Motorboat Expert

Independent Yachting Magazine

Motor cats have more benefits than you think

Advantages of motor catamarans

Updated on May 31st, 2024

Power catamaran manufacturers continue to attack the market with more and more advanced boats as yachtsmen continue to grow in interest in them.

There are a lot of opponents of catamarans and they put forward many arguments against buying them, but in reality, only a few of them are really fair. For example, a higher cost of purchase and subsequent maintenance or noisy tunnel slaps. However, on closer examination, even these arguments may not always be true.

The advantages that a motor cat offers easily outshine any perceived disadvantages. The three most significant drawbacks are related to the price. Here they are:

1. Purchase price

This could be a very strong argument against catamarans. However, with the same LOA between a monohull and a catamaran, in the second case you get much more living space. Therefore, it would be incorrect to compare yachts of such different design by only one length.

If we take into account the entire habitable area, then a 15-meter catamaran can easily be equated to an 18-meter monohull yacht. Both on the flybridge and in the saloon, you have 50-60% more usable volume. So some catamarans actually have the cost of monohulls.

But in general, cats are more expensive, because they are more complex and require a special shipyard to build, and also because demand exceeds supply.

2. Maintenance cost

In general, seasonal maintenance for catamarans is more expensive than for monohulls of the same length. But don’t forget that you are actually servicing a larger boat. Motor cats, like all other boats, require an average of 10% per year of their price to be laid out for this. For catamaran backup systems that improve safety, most yachtsmen who find themselves in dangerous situations on the water are willing to pay a little more.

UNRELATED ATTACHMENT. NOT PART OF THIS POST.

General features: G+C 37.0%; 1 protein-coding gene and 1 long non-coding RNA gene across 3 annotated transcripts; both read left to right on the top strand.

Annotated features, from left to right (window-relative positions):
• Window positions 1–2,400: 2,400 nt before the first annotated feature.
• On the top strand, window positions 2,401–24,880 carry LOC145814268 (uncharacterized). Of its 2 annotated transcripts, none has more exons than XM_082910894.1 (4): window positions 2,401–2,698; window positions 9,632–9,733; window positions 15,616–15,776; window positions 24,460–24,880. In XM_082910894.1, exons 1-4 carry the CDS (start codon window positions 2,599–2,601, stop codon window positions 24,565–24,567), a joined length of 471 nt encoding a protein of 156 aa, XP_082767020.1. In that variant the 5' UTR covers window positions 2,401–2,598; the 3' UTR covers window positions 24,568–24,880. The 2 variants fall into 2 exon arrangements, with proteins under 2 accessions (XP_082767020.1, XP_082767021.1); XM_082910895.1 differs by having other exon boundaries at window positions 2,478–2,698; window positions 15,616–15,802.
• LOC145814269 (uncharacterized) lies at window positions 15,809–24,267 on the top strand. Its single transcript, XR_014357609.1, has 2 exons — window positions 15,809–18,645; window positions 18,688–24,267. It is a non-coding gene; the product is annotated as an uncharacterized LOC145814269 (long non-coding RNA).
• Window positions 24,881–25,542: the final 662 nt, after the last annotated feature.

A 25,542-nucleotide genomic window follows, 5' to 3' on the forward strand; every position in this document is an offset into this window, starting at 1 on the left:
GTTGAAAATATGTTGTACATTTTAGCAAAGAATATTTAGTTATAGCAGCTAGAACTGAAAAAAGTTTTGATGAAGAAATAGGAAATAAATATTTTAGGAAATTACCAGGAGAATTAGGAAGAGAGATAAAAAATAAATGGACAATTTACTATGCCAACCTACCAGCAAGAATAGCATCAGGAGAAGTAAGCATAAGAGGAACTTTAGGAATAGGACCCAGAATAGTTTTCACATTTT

As for unscheduled repairs, the cost is the same as on regular yachts, since the equipment is identical. Although, of course, structural damage on multihulls can be more difficult to fix, and therefore more expensive.

3. Cost of mooring and storage

Most marinas charge much more for mooring catamarans. The cost of a mooring berth can be twice as high as for a monohull of the same length. This is natural, given the width of the cats. However, there are marinas that offer significant discounts for monohull owners.

Now let’s look at the advantages of catamarans

Obviously, the demand for multihulls is growing for a reason. Even if they are more expensive, then there must be something that completely eliminates this drawback. And there are many such advantages:

  • Space
  • Safety
  • Economy
  • Speed
  • Maneuverability
  • Stability
  • Comfort
  • Load capacity
  • No spatter

All these advantages played a role in order for many modern high-speed ferries and service vessels to be built on the basis of catamarans.

Take speed and efficiency as an example. Although one can often come across the statement that catamarans are more economical and faster because they have a smaller wetted surface, it is not true. In catamarans, in comparison with monohulls, the wetted surface, with some exceptions, on the contrary, is larger. At minimum speed, crampons can be even less efficient than classic displacement hulls.

But as the speed increases, the area of ​​the wetted surface and friction fade into the background, and here it is necessary to study the frontal resistance and the wave formation associated with it. The maximum cruising speed in displacement mode depends on the length of the yacht’s hull. The catamaran in this case is considered as two separate vessels, the long, thin hulls of which will be much faster, since the speed is also related to the ratio of width to length, and not just to the length of the waterline.

These narrow, spaced hulls create an excellent and stable platform that can carry a lot of weight without losing efficiency or significantly increasing fuel consumption. They also offer a comfortable stay on board in rough sea conditions, both when moving and at anchorage. At the same time, splashes from waves hitting the bow of the boat do not fly onto the glass of the wheelhouse.

As for safety, it is obvious that the duplication of engines and even the hulls themselves is a serious advantage over monohulls.

But that’s not all…

There is only one nuance that can really help a yacht with a classic hull win over a catamaran. This is the look. Yes, these may be subjective views, but there are an extremely large number of sailors who have given up on owning a motor cat for this reason alone.

Catamarans are really extremely rarely beautiful. Basically it’s all about practicality. Without aesthetics, without romance and elegance. No matter how you decorate the design of a motor catamaran and no matter what technical filling you add to it, for many it will still remain an ordinary raft, not a yacht.